The report will highlight the positive alternatives that promote dialogue and reconciliation, which we as faith communities can support together.
A failed formula.
For the realization of the two-state solution… there needs to be a culture of reconciliation, understanding and confidence building which is harmed by the divisive tactic of BDS.
No, there first needs to be an end to the illegal occupation, compliance with international law and respect for Palestinian rights to freedom of movement and self-determination.
In our view, the tactic of BDS has two principal, underlying motivations: one is to stigmatize Israel and force her hand in negotiations, the other is the desire to strike at the very legitimacy of the state of Israel, ultimately arguing for the dismantling of the world’s only Jewish state.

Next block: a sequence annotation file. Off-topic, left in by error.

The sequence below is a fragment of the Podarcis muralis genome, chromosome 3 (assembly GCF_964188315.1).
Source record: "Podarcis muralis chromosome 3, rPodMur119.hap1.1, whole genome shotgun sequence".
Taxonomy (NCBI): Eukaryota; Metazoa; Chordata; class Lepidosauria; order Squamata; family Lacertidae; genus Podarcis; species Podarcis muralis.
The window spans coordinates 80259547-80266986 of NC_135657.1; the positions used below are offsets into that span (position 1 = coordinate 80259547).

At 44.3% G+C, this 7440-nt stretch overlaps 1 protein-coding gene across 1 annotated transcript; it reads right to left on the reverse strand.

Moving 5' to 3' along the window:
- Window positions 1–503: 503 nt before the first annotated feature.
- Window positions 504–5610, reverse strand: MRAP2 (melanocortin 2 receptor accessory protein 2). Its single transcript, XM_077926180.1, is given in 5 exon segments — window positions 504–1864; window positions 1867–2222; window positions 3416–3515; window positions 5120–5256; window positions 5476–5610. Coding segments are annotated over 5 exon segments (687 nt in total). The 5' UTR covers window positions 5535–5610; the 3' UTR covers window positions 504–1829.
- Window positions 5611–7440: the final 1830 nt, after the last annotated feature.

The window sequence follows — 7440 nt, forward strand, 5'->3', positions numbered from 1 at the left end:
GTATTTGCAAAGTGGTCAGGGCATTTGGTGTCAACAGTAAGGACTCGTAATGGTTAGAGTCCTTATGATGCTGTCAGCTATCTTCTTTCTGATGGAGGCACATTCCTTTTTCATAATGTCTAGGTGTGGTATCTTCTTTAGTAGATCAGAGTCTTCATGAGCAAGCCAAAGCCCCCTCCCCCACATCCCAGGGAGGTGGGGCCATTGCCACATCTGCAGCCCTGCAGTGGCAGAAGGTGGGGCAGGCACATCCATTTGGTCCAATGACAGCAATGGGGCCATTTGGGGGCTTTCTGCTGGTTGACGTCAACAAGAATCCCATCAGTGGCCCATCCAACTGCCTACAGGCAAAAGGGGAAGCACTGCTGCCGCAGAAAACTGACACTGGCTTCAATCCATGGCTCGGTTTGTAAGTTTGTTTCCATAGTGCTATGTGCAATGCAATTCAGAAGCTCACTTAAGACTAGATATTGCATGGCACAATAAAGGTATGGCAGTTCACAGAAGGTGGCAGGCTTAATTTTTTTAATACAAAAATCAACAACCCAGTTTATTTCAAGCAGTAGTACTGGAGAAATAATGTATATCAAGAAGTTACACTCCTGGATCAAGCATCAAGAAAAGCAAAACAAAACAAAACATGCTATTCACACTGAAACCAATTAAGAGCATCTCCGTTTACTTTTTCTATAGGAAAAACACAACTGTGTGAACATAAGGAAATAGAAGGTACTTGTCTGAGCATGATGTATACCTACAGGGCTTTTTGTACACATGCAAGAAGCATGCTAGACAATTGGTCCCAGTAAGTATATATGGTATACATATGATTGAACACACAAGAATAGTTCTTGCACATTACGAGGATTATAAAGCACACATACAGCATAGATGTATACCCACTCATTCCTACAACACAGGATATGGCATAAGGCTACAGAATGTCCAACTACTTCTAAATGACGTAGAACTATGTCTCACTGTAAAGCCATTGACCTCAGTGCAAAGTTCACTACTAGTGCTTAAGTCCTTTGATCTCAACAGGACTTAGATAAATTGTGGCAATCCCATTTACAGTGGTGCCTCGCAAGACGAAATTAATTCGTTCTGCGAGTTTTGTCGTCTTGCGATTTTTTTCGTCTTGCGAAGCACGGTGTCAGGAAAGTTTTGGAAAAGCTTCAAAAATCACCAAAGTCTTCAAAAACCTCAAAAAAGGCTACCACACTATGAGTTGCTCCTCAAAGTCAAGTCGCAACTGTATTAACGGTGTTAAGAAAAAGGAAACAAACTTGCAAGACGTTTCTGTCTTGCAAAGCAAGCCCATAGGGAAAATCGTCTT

Israel is doing a very good job of stigmatizing itself. I doubt if the BDS campaign is actually aimed at dismantling the Jewish state. As far as I know it is intended only to persuade Israel to behave decently and restore to the Palestinians what is theirs – including their freedom and dignity. If the BoD doesn’t understand this basic requirement they are not going to be of much help.
The peace process: this section looks at the times that Israel has offered, or given, land in pursuit of a resolution to the conflict – never in response to the threat of BDS, but because of the incentive of a peaceful future.